I recently ran into an issue with vSphere Replication that involved network connectivity (probably a future post), and I quickly realized that VMware network test commands are not consistent across all their products, so this could be confusing for many people. I’ll update this post later as I get the commands for other products, but this may help someone looking for how to do VMware network testing and troubleshooting.
ESXi has two helpful commands. For basic connectivity tests, vmkping is awesome because it’s simple to use and to specify which kernel port group you want to test. Sure, you could use ping, but you can’t specify which vmk interface with it.
To ping 192.168.1.1 with your Management Port group, assuming it’s default, so it’s using vmk0, it’s simply:
vmkping 192.168.1.1 -I vmk0
Another good use is validating jumbo frames, as you can specify the packet size as well and disable packet fragmentation. To conduct the same test with a packet size of 9000 and ensure the packet doesn’t get fragmented:
vmkping 192.168.1.1 -I vmk0 -s 9000 -d
For testing specific port connectivity, ESXi does support the netcat, aka nc command. To test port 80 on destination 192.168.1.1:
nc -z 192.168.1.1 80
You can specify UDP mode using -u as well. Note that at least in my experience -s <source IP> does NOT work, so I don’t believe it’s possible to specifically direct netcat through a specific vmkernel port. When I tried it for example forcing it through an IP that shouldn’t work, connectivity was still made when it shouldn’t have.
Any VMware Product Running on Windows 2012 or Higher (vCenter, SRM)
Everybody knows ping. I’m not gonna go over that. But did you know that PowerShell has a ping cmdlet? This is useful for documentation of results, using export-csv, and scripting lots of ping tests.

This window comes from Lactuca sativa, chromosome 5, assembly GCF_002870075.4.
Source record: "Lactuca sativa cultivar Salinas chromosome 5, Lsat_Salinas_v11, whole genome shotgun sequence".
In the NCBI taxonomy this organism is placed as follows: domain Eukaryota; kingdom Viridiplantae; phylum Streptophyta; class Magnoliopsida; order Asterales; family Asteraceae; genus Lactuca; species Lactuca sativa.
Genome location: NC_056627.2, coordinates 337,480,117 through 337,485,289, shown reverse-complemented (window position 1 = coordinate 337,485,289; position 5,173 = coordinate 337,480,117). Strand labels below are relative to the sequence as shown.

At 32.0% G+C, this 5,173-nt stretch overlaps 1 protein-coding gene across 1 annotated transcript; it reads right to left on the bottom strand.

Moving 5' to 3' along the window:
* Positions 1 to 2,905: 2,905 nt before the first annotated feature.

To ping 192.168.1.1:
Another handy trick is you can remotely have multiple Windows machines ping the same computer and/or specify multiple targets. For example, if I want server1, server2, to ping 192.168.1.1 and 192.168.1.2:
test-connection -Source Server1,Server2 -ComputerName server3,server4
PowerShell also has cmdlets to test network port connectivity as well. To test if the local machine can connect to 192.168.1.1 on TCP port 80:
test-netconnection -computername 192.168.1.1 -InformationLevel detailed -port 80
Unfortunately, there isn’t a handy -source parameter, but you could use PowerShell remoting to run this command on multiple remote computers, too.
VMware vCenter Server Appliance
For pinging, there’s the ping command. That’s easy enough.
If you try to use netcat for port testing, it isn’t there by default. You have to run the following to temporarily install it on version 6:
Rebooting the VCSA removes it.
You can also use curl if that’s something you’d rather not do:
curl -v telnet://192.168.1.1:80
vSphere Replication Appliance
For pinging, there’s the ping command. No surprises.
For network port testing, again, netcat isn’t installed, nor is there a supported way to install it to my knowledge. Instead, use the curl command:
curl -v telnet://192.168.1.1:80
Keep checking back, as I add more.